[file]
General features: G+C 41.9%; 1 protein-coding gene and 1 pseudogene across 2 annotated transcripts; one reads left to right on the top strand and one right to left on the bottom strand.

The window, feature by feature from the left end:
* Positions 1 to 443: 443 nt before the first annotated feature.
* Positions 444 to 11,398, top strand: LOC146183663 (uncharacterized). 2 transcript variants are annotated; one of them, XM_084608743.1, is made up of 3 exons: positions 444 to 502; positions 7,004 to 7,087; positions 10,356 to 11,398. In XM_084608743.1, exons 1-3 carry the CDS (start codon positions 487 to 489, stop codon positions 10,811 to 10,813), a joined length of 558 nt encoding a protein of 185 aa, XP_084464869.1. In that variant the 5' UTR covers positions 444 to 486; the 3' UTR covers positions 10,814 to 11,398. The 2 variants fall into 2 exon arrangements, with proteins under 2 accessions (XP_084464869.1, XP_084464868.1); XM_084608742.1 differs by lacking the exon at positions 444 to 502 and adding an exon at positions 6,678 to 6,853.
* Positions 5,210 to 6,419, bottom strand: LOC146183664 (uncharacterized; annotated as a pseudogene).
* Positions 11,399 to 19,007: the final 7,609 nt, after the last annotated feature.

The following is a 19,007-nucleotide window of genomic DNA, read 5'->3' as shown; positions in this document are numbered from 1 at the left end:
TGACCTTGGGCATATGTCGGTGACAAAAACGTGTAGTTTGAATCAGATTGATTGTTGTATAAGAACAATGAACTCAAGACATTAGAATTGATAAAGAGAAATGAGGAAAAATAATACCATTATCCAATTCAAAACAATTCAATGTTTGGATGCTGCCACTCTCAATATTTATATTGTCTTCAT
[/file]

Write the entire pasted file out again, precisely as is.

General features: G+C 41.9%; 1 protein-coding gene and 1 pseudogene across 2 annotated transcripts; one reads left to right on the top strand and one right to left on the bottom strand.

The window, feature by feature from the left end:
* Positions 1 to 443: 443 nt before the first annotated feature.
* Positions 444 to 11,398, top strand: LOC146183663 (uncharacterized). 2 transcript variants are annotated; one of them, XM_084608743.1, is made up of 3 exons: positions 444 to 502; positions 7,004 to 7,087; positions 10,356 to 11,398. In XM_084608743.1, exons 1-3 carry the CDS (start codon positions 487 to 489, stop codon positions 10,811 to 10,813), a joined length of 558 nt encoding a protein of 185 aa, XP_084464869.1. In that variant the 5' UTR covers positions 444 to 486; the 3' UTR covers positions 10,814 to 11,398. The 2 variants fall into 2 exon arrangements, with proteins under 2 accessions (XP_084464869.1, XP_084464868.1); XM_084608742.1 differs by lacking the exon at positions 444 to 502 and adding an exon at positions 6,678 to 6,853.
* Positions 5,210 to 6,419, bottom strand: LOC146183664 (uncharacterized; annotated as a pseudogene).
* Positions 11,399 to 19,007: the final 7,609 nt, after the last annotated feature.

The following is a 19,007-nucleotide window of genomic DNA, read 5'->3' as shown; positions in this document are numbered from 1 at the left end:
TGACCTTGGGCATATGTCGGTGACAAAAACGTGTAGTTTGAATCAGATTGATTGTTGTATAAGAACAATGAACTCAAGACATTAGAATTGATAAAGAGAAATGAGGAAAAATAATACCATTATCCAATTCAAAACAATTCAATGTTTGGATGCTGCCACTCTCAATATTTATATTGTCTTCAT